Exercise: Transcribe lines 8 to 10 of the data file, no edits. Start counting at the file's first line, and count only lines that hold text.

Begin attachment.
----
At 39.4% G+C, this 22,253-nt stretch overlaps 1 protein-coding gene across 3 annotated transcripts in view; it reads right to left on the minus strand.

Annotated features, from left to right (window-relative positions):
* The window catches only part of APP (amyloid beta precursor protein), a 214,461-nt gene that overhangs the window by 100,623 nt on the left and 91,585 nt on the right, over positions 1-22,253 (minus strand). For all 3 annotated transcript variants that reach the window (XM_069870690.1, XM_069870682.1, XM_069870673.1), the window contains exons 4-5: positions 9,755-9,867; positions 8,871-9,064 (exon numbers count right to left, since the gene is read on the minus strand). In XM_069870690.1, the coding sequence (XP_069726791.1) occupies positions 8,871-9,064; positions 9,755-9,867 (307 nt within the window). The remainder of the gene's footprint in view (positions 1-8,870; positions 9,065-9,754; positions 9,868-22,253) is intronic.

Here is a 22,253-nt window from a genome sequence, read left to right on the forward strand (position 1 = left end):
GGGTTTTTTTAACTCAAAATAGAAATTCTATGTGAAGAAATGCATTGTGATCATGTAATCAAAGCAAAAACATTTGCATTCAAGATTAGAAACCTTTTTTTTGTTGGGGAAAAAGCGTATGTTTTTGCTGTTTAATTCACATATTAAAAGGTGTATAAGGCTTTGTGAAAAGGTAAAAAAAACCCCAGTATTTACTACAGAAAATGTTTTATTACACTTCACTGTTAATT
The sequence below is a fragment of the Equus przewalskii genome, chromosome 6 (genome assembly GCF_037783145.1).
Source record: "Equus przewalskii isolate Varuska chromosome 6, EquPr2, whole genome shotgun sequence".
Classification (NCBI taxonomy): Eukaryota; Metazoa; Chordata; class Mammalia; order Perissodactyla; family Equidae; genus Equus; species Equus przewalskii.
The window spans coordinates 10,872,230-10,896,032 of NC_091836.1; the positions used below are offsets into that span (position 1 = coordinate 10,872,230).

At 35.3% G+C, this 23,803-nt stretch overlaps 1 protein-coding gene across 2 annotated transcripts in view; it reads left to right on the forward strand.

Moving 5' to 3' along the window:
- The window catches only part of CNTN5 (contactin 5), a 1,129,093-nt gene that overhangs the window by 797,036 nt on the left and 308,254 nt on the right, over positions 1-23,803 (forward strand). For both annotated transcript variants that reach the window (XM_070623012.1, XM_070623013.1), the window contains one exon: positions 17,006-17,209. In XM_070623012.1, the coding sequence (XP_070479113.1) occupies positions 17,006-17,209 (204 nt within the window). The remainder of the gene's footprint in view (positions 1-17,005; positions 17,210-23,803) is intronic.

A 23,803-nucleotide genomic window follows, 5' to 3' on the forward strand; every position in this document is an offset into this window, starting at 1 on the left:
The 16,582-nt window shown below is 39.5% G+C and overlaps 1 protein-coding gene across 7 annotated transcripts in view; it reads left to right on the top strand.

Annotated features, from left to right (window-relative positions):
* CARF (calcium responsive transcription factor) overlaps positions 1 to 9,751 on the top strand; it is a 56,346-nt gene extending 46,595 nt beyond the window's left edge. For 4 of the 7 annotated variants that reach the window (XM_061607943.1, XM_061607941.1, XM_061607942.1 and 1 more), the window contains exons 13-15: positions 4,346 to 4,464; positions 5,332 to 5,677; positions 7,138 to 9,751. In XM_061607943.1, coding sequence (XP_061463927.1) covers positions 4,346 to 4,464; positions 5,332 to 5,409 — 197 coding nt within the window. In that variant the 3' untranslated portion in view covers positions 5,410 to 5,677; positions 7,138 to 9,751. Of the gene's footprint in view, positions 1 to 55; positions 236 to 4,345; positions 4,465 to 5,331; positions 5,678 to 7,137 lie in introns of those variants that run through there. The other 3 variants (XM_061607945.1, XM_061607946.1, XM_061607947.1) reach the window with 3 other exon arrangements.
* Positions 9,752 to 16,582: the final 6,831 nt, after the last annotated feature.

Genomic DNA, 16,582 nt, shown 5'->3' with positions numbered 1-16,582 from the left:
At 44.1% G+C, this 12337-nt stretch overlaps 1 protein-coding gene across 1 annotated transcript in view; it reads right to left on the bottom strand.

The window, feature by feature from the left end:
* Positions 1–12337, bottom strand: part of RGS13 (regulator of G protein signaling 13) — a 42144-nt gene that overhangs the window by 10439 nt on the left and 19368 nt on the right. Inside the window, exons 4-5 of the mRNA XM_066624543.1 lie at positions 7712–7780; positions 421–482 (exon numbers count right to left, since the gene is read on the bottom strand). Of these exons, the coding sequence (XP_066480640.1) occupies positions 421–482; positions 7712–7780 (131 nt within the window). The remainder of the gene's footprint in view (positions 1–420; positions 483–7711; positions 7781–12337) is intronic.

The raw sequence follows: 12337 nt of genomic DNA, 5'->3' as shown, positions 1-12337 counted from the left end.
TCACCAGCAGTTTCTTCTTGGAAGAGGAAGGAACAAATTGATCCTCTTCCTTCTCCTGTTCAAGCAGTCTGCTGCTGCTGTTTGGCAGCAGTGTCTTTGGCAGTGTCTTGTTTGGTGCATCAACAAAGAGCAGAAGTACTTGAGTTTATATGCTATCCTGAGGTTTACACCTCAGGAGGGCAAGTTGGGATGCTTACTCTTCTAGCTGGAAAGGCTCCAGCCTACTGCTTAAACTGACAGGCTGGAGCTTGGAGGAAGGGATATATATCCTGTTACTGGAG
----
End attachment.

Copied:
Classification (NCBI taxonomy): Eukaryota; Metazoa; Chordata; class Mammalia; order Perissodactyla; family Equidae; genus Equus; species Equus przewalskii.
The window spans coordinates 10,872,230-10,896,032 of NC_091836.1; the positions used below are offsets into that span (position 1 = coordinate 10,872,230).

At 35.3% G+C, this 23,803-nt stretch overlaps 1 protein-coding gene across 2 annotated transcripts in view; it reads left to right on the forward strand.